Each pixel of a compact printer image is therefore represented by 24 bits: 8 bits each of L*, a*, and b*. The total image size is therefore 1,361,700 bytes (850×534×3).
Each image processing module is able to access the image stored in the Printer Module. The access is either to read the image from the Printer Module, or to write a new image to the Printer Module.
The communications protocol for image access to the Printer Module provides a choice of internal image organization. Images can be accessed either as 850×534 or as 534×850. They can also be accessed in interleaved or planar format. When accessed as interleaved, each pixel in the image is read or written as 24 bits: 8 bits each of L*, a*, b*. When accessed as planar, each of the color planes can be read or written independently. The entire image of L* pixels, a* pixels or b* pixels can be read or written at a time.
The elements of the Effects Module Central Processor (EMCP) are shown in
The software running on the EMCP is a limited subset of the VARK language and a lookup table of VARK scripts for image manipulation as described in co-pending United States Patent Applications whose USSNs are as follows:
The exact implementation will depend on the RISC processor chosen, although the clock speed is expected to be around the order of 48 MHz (a multiple of the Serial Bus speed of the compact printer system). Although VARK is processor independent, time-critical functions benefit from being specifically accelerated for a given processor. The following sections provide decomposition of an example set of VARK functions, complete with timings specific for image parameters in the compact printer system. The VARK language is described in the co-pending United States Patent Applications whose USSNs are listed in the preceding table, and a complete example of accelerating VARK for a specific CPU is described in co-pending U.S. patent application Ser. No 09/113,060 entitled “Digital Instant Printing Camera with Image Processing Capability” and co-pending pending U.S. patent application Ser. No. 09/112,786 entitled “Digital Camera System Containing a VLIW Vector Processor”.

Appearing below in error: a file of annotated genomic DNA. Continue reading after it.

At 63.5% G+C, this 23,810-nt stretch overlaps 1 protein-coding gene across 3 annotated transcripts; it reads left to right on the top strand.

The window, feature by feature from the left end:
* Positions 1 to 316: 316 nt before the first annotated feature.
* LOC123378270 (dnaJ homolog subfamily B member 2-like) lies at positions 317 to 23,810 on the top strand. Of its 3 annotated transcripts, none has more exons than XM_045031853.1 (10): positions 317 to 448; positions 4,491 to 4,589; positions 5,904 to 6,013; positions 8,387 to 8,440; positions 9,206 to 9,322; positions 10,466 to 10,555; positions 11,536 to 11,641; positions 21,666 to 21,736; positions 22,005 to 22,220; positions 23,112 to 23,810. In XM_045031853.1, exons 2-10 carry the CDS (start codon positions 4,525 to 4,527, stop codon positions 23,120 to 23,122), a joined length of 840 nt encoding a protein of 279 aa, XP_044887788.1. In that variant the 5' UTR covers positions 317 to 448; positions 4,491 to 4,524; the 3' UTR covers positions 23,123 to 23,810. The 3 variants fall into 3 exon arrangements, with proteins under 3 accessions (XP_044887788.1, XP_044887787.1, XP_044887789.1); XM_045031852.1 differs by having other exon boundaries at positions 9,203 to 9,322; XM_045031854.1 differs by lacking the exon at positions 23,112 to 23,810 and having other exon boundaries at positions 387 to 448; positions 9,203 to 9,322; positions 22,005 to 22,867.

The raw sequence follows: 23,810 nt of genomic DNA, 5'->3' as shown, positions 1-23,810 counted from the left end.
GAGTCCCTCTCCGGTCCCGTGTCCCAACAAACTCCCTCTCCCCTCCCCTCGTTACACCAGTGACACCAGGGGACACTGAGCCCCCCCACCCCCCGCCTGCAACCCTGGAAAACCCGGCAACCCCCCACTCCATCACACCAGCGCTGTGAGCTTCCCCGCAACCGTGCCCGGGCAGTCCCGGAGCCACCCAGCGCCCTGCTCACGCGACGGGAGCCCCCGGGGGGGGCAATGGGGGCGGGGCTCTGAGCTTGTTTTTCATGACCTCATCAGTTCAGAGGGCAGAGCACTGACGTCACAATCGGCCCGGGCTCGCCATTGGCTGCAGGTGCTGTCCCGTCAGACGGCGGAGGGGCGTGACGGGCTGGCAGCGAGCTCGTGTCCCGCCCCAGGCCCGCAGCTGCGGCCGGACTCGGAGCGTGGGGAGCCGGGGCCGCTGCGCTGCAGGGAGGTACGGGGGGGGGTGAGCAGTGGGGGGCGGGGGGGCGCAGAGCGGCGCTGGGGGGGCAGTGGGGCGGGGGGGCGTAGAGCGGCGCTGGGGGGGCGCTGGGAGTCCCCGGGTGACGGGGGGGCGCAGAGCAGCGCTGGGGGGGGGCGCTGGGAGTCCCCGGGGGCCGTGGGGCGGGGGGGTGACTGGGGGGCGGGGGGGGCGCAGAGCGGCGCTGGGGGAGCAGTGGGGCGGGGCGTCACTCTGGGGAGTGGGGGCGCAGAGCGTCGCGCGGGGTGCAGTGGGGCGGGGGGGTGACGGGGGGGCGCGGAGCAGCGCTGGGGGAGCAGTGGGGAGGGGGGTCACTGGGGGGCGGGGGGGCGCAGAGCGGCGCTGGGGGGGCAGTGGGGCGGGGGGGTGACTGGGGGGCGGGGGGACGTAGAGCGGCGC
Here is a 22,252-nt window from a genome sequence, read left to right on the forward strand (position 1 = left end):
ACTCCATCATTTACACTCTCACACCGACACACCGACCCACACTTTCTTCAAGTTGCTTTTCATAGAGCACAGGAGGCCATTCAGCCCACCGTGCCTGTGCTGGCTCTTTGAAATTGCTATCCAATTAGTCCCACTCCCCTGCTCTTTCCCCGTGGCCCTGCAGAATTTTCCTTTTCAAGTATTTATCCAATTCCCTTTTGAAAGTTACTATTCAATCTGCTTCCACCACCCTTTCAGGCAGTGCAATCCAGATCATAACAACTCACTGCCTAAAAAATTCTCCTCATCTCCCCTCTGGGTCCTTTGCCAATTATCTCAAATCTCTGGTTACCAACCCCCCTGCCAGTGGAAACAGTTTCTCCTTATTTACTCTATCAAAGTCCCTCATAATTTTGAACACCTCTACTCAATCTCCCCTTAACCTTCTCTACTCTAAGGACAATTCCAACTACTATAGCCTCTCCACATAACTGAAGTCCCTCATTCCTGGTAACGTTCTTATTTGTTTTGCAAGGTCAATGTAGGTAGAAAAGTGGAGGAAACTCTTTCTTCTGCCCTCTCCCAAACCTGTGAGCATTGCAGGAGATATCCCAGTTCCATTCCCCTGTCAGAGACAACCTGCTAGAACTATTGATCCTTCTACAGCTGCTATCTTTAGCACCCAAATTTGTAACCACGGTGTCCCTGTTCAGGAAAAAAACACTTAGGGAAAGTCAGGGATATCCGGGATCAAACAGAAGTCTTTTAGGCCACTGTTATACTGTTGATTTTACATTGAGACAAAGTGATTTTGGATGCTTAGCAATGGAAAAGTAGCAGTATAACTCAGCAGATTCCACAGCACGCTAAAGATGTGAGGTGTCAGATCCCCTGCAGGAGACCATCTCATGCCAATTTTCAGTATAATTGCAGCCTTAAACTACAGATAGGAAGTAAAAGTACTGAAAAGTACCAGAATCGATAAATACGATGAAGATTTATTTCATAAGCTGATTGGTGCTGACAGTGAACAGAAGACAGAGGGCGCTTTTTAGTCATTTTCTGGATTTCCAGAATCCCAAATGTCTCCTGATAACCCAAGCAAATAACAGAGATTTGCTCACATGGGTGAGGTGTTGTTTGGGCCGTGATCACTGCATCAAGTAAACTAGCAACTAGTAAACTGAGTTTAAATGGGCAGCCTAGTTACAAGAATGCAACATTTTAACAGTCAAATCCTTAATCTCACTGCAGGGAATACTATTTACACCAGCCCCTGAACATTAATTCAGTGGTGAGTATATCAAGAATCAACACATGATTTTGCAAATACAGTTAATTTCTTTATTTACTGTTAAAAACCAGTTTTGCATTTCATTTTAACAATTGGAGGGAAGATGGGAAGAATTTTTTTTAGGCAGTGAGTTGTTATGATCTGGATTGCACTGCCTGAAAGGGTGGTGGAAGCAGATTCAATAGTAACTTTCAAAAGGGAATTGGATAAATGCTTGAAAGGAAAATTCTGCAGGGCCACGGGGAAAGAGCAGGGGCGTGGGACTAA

The majority of Effects Module processing is simple compositing, involving the overlaying of a masked image over the background original stored image. Compositing is used to apply the borders, characters and captions effects of the Effects Module 80.
The process of compositing involves adding a foreground image to a background image using a matte or a channel to govern the appropriate proportions of background and foreground in the final image. Two styles of compositing are supported: regular compositing and associated compositing. The rules for the two styles are:
The difference then, is that with associated compositing, the foreground has been pre-multiplied with the matte, while in regular compositing it has not. Note that the α channel has values from 0 to 255 corresponding to the range 0 to 1.
The compositing process is memory bound, requiring a maximum of 4 memory accesses for each pixel:
When the α value is 0, the background is unchanged and the number of cycles to process the pixel is 1 (read α).
For a 850×534 pixel×3 color image, the total number of pixels is 1,361,700. At 4 cycles per pixel, the total number of cycles is 5,446,800.